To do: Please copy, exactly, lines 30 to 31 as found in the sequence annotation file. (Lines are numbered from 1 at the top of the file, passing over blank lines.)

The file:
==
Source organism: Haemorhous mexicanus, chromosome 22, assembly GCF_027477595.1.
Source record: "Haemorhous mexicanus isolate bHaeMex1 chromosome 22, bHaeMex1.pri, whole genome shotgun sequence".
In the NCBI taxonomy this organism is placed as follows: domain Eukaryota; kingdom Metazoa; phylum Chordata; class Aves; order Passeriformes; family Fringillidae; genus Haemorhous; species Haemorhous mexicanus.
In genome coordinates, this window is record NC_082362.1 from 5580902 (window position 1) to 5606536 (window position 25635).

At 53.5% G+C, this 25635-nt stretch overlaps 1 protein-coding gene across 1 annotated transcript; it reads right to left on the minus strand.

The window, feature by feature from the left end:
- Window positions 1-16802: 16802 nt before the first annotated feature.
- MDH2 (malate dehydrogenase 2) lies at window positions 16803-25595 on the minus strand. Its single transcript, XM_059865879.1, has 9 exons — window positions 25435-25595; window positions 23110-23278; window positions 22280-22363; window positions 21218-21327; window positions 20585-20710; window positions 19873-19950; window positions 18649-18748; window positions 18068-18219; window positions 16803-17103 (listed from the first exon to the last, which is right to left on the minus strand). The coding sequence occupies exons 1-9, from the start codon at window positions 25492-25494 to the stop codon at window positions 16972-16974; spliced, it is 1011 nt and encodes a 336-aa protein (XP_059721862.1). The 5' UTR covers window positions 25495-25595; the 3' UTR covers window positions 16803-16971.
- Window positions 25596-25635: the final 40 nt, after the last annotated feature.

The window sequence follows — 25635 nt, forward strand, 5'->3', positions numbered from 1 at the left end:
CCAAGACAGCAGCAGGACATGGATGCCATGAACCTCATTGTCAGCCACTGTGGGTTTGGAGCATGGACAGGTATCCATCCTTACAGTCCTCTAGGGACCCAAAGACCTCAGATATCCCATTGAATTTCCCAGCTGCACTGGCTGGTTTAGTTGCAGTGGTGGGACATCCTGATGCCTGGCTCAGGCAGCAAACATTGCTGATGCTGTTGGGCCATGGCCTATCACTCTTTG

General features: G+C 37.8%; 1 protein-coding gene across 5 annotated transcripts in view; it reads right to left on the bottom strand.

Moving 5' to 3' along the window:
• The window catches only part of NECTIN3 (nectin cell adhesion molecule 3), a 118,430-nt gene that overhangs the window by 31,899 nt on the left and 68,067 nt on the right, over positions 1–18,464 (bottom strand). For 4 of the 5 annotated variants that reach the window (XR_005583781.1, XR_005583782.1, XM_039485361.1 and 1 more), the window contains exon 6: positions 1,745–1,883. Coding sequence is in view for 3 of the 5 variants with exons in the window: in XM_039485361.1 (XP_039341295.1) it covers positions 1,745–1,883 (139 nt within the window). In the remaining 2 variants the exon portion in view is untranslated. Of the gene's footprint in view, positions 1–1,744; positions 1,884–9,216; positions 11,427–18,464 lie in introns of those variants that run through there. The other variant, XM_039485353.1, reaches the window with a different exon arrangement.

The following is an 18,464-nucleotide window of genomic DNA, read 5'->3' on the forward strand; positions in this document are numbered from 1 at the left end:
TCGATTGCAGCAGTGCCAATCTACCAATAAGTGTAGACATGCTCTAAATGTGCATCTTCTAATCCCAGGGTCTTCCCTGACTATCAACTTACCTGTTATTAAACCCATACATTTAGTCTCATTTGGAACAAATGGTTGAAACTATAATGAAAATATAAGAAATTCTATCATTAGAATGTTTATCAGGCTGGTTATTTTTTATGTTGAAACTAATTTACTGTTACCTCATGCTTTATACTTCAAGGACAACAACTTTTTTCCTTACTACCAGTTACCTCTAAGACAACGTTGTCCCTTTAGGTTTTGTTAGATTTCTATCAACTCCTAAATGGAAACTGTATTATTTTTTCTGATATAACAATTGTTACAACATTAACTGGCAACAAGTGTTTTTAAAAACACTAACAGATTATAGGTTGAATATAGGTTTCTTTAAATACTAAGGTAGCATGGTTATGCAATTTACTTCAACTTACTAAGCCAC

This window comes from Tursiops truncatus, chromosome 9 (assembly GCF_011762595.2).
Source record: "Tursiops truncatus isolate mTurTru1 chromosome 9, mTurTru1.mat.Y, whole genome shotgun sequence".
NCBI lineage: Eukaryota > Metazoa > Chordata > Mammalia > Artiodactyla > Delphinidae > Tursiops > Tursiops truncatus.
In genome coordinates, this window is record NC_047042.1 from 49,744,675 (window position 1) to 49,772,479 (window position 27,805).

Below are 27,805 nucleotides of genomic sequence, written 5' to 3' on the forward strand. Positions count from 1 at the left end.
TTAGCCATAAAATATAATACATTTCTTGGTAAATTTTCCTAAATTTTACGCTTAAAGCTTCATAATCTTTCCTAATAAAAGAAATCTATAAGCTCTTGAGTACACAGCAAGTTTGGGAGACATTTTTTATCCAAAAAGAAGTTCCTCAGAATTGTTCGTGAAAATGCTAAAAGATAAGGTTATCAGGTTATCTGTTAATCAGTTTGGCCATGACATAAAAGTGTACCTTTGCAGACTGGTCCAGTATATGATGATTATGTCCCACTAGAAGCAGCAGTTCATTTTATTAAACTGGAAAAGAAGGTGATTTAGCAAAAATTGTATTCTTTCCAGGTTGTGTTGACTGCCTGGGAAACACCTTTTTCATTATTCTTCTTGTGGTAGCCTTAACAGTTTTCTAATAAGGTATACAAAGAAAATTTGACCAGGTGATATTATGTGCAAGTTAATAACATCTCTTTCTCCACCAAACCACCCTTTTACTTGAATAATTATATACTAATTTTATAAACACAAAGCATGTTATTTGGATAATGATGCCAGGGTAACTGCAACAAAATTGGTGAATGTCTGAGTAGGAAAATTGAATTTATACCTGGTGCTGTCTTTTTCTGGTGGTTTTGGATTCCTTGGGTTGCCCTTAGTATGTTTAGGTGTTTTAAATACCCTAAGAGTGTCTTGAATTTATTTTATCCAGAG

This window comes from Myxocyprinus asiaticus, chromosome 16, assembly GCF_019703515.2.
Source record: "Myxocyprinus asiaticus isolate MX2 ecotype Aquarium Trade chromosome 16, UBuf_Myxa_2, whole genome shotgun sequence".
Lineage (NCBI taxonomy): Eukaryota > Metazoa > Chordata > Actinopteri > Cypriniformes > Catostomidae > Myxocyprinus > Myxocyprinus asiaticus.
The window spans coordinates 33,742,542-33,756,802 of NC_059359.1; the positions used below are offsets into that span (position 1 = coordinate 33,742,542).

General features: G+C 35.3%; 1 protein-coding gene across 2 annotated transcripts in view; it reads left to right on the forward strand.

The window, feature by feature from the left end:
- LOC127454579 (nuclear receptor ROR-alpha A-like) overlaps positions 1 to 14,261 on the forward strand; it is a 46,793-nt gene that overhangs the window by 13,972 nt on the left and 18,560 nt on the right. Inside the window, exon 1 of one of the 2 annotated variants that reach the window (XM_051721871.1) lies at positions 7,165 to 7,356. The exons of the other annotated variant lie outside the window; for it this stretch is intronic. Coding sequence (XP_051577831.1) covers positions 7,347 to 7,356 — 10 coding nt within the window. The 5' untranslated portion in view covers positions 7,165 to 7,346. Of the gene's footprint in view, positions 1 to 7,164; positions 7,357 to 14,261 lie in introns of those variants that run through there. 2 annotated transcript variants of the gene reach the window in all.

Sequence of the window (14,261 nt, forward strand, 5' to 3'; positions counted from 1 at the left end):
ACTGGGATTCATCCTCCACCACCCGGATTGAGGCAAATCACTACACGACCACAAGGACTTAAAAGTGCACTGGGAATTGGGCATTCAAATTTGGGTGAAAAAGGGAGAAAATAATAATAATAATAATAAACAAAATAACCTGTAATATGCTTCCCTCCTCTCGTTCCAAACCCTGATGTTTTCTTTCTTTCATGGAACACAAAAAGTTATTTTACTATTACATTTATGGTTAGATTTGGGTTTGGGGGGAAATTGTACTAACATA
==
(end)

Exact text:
Sequence of the window (14,261 nt, forward strand, 5' to 3'; positions counted from 1 at the left end):
ACTGGGATTCATCCTCCACCACCCGGATTGAGGCAAATCACTACACGACCACAAGGACTTAAAAGTGCACTGGGAATTGGGCATTCAAATTTGGGTGAAAAAGGGAGAAAATAATAATAATAATAATAAACAAAATAACCTGTAATATGCTTCCCTCCTCTCGTTCCAAACCCTGATGTTTTCTTTCTTTCATGGAACACAAAAAGTTATTTTACTATTACATTTATGGTTAGATTTGGGTTTGGGGGGAAATTGTACTAACATA